BWV 1–224 are cantatas; BWV 225–249, large-scale choral works including his Passions; BWV 250–524, chorales and sacred songs; BWV 525–748, organ works; BWV 772–994, other keyboard works; BWV 995–1000, lute music; BWV 1001–40, chamber music; BWV 1041–71, orchestral music; and BWV 1072–1126, canons and fugues.
Working Without Fame
It’s also important to note that J S Bach was not really acknowledged for his compositions in his lifetime. His reputation rested largely on his abilities as a teacher and organist. He left a great legacy of pupils, including many of his children, who dominated German music for a long time. But in his lifetime his music was seen as very ‘old fashioned.’
We now see Bach as the height of the Baroque style – a master of contrapuntal technique. But in his own day Baroque was considered ‘tired’ and ‘done.’ All the ‘fashionable’ composers had moved on to the Classical style (the style of Mozart and Haydn).
That’s not to say that Bach wasn’t interested or influenced by contemporary music – he most definitely was and within the framework of his music he was incredibly inventive – but at the same time he stuck to his guns and wrote the style of music he knew rather than trying to chase after the latest fads.
Are you compromising your own style to try and be ‘hip?’ What if you’re right and they’re wrong?
I think there are three main takeaways we should all gather from J.S. Bach
- Get on with it. There are no excuses. Age, children, work commitments, lack of recognition – none of that really matters. You don’t need anyone’s permission to be creative except your own. You will never have more time or energy than you have right now. There will never be a perfect stage in your life to be creative, so Get On With It. Produce work, then produce more work. Brian Clark at Copyblogger wrote a great manifesto ‘10 Steps to Becoming a Better Writer‘ which lists 1) write 2)write more 3)write even more 4) write even more than that 5)write when you don’t want to 6) write when you do 7) write when you have something to say 8) write when you don’t 9) write every day 10) keep writing. This manifesto applies to any creative pursuit. Quit making excuses and get on with it.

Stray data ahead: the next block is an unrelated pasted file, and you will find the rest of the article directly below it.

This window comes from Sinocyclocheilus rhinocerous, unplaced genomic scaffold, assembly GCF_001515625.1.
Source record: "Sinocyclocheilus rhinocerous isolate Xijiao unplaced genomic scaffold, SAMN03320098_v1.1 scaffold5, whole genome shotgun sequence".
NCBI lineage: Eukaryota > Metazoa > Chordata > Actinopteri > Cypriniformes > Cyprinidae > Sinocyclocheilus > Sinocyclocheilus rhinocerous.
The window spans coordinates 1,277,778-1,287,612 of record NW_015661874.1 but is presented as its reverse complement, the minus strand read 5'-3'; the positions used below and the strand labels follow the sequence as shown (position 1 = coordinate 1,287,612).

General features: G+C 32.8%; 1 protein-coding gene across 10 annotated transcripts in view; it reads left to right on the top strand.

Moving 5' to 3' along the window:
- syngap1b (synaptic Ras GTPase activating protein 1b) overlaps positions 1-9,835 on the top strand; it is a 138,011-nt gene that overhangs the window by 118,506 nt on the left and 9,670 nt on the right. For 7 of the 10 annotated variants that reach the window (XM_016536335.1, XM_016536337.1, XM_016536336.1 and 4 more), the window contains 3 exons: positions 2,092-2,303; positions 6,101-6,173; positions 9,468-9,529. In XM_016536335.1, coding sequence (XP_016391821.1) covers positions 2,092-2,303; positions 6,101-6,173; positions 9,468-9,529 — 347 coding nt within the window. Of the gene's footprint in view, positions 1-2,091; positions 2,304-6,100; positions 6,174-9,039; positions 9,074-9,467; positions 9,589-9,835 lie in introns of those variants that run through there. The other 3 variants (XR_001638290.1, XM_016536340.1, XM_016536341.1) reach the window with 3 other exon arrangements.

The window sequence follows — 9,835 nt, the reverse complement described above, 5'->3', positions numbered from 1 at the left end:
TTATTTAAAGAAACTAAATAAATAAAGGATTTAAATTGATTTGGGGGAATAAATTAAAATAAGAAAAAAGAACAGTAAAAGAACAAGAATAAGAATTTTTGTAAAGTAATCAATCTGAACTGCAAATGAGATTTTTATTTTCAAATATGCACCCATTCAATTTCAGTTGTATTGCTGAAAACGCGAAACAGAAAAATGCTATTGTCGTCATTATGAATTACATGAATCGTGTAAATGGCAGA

- It’s okay to have a day job. The list of amazing artists who necessitated having a secondary source of income is long and distinguished. Stop feeling ashamed or embarrassed about having multiple income sources. Bach was being a responsible father by having a teaching job and once he knew there was bread on the table to feed his brood he used every second he could find to write over 1000 musical compositions.
- Don’t worry about being current, trendy or hip. Make what you want to make. There are people who will appreciate it. Returning to the programme notes about the St John Passion, Peter Forster writes There is no record of the reaction of the first audience in 1724, but they must have had some sense of how extraordinary a composition it is: how the supreme technical accomplishment of Bach’s music is allied to an expressive purpose of complete sincerity and enormous profundity, which is still gripping, nearly 300 years on.
Complete sincerity always wins out over any cynical pursuit of trends.
Make the art that is important to you.
Do it with complete sincerity.
Make as much of it as you possibly can.
What more can you ask of yourself?